Life Disparity before, during and after Stagnation of Danish Female Life Expectancy. a Cause of Death Analysis and a Comparison with Their Scandinavian Counterparts.

Publikation: Konferencebidrag uden forlag/tidsskriftKonferenceabstrakt til konferenceForskningpeer review

Resumé

Low lifespan tends to go with high lifespan inequality. We find that stagnation in lifespan of Danish women (roughly 1975-1995) was accompanied by a similar albeit shorter period of stagnation in lifespan inequality. Cause-specifically, we find that this stagnation results largely from death from cancers and non-infectious respiratory diseases, offsetting continuous improvement in cardiovascular mortality. Before and after stagnation, life expectancy increased as disparity decreased, as the cardiovascular revolution unfolded. Comparing Denmark and its Scandinavian counterparts, we find that as Norway increasingly came to resemble Sweden in terms of high life expectancy, it also came to resemble Sweden in terms of low lifespan inequality. Next, we aim to make similar decompositions for Sweden and Norway, and aim to disentangle cohort effects from the question: what can Denmark do now to increase lifespan to Swedish-Norwegian levels?
OriginalsprogEngelsk
Publikationsdato8. jan. 2018
StatusUdgivet - 8. jan. 2018
BegivenhedPopulation Association of America (PAA) -
Varighed: 25. apr. 201828. apr. 2018

Konference

KonferencePopulation Association of America (PAA)
Periode25/04/201828/04/2018

Fingeraftryk

stagnation
life-span
life expectancy
cause of death
Sweden
Denmark
Norway
cancer
mortality
Disease
death
cause

Citer dette

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title = "Life Disparity before, during and after Stagnation of Danish Female Life Expectancy. a Cause of Death Analysis and a Comparison with Their Scandinavian Counterparts.",
abstract = "Low lifespan tends to go with high lifespan inequality. We find that stagnation in lifespan of Danish women (roughly 1975-1995) was accompanied by a similar albeit shorter period of stagnation in lifespan inequality. Cause-specifically, we find that this stagnation results largely from death from cancers and non-infectious respiratory diseases, offsetting continuous improvement in cardiovascular mortality. Before and after stagnation, life expectancy increased as disparity decreased, as the cardiovascular revolution unfolded. Comparing Denmark and its Scandinavian counterparts, we find that as Norway increasingly came to resemble Sweden in terms of high life expectancy, it also came to resemble Sweden in terms of low lifespan inequality. Next, we aim to make similar decompositions for Sweden and Norway, and aim to disentangle cohort effects from the question: what can Denmark do now to increase lifespan to Swedish-Norwegian levels?",
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Life Disparity before, during and after Stagnation of Danish Female Life Expectancy. a Cause of Death Analysis and a Comparison with Their Scandinavian Counterparts. / Aburto, José Manuel; Wensink, Maarten Jan; Lindahl-Jacobsen, Rune; Vaupel, James W. .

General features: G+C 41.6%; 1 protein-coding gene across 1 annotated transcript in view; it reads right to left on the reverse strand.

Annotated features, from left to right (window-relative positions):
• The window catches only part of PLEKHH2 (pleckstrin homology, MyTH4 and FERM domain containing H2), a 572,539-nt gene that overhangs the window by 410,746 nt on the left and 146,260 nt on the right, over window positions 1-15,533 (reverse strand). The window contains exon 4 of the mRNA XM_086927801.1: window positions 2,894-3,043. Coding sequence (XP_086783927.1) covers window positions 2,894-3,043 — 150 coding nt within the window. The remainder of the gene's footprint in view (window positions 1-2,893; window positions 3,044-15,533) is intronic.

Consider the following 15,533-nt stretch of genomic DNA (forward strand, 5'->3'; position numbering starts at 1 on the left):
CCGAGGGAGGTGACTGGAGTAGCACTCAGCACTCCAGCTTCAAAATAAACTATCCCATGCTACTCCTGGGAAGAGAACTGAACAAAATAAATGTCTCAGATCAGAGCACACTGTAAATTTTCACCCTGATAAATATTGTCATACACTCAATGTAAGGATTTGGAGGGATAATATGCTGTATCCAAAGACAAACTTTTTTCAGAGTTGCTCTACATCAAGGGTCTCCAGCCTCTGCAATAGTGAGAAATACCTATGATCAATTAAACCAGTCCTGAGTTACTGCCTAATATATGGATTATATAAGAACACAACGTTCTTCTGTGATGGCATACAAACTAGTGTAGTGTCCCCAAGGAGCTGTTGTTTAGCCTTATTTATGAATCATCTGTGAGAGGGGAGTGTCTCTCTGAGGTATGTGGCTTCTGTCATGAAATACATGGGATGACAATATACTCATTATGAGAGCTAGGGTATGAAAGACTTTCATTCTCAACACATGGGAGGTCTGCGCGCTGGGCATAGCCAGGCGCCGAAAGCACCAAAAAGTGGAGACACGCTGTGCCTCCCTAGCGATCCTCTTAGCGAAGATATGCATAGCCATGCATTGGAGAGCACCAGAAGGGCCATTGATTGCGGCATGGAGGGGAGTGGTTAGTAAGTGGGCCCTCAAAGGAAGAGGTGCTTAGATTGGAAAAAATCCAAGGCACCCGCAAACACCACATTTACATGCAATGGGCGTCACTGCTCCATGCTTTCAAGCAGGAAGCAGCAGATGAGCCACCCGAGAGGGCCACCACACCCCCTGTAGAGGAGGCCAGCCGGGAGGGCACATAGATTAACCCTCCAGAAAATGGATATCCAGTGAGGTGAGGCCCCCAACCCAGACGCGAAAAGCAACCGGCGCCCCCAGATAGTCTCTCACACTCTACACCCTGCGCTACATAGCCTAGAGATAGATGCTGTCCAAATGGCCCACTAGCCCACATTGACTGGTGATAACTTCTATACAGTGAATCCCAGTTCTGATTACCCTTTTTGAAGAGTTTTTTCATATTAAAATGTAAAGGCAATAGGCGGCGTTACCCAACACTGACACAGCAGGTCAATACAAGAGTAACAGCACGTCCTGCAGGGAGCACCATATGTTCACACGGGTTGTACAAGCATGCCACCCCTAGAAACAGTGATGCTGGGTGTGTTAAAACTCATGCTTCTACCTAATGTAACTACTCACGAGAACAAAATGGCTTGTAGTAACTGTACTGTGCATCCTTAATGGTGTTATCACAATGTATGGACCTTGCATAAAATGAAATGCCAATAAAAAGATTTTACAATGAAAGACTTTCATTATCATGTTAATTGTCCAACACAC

2018. Abstract fra Population Association of America (PAA), .

Publikation: Konferencebidrag uden forlag/tidsskriftKonferenceabstrakt til konferenceForskningpeer review

TY - ABST

T1 - Life Disparity before, during and after Stagnation of Danish Female Life Expectancy. a Cause of Death Analysis and a Comparison with Their Scandinavian Counterparts.

AU - Aburto, José Manuel

AU - Wensink, Maarten Jan

AU - Lindahl-Jacobsen, Rune

AU - Vaupel, James W.

PY - 2018/1/8

Y1 - 2018/1/8

N2 - Low lifespan tends to go with high lifespan inequality. We find that stagnation in lifespan of Danish women (roughly 1975-1995) was accompanied by a similar albeit shorter period of stagnation in lifespan inequality. Cause-specifically, we find that this stagnation results largely from death from cancers and non-infectious respiratory diseases, offsetting continuous improvement in cardiovascular mortality. Before and after stagnation, life expectancy increased as disparity decreased, as the cardiovascular revolution unfolded. Comparing Denmark and its Scandinavian counterparts, we find that as Norway increasingly came to resemble Sweden in terms of high life expectancy, it also came to resemble Sweden in terms of low lifespan inequality. Next, we aim to make similar decompositions for Sweden and Norway, and aim to disentangle cohort effects from the question: what can Denmark do now to increase lifespan to Swedish-Norwegian levels?

AB - Low lifespan tends to go with high lifespan inequality. We find that stagnation in lifespan of Danish women (roughly 1975-1995) was accompanied by a similar albeit shorter period of stagnation in lifespan inequality. Cause-specifically, we find that this stagnation results largely from death from cancers and non-infectious respiratory diseases, offsetting continuous improvement in cardiovascular mortality. Before and after stagnation, life expectancy increased as disparity decreased, as the cardiovascular revolution unfolded. Comparing Denmark and its Scandinavian counterparts, we find that as Norway increasingly came to resemble Sweden in terms of high life expectancy, it also came to resemble Sweden in terms of low lifespan inequality. Next, we aim to make similar decompositions for Sweden and Norway, and aim to disentangle cohort effects from the question: what can Denmark do now to increase lifespan to Swedish-Norwegian levels?

M3 - Conference abstract for conference

ER -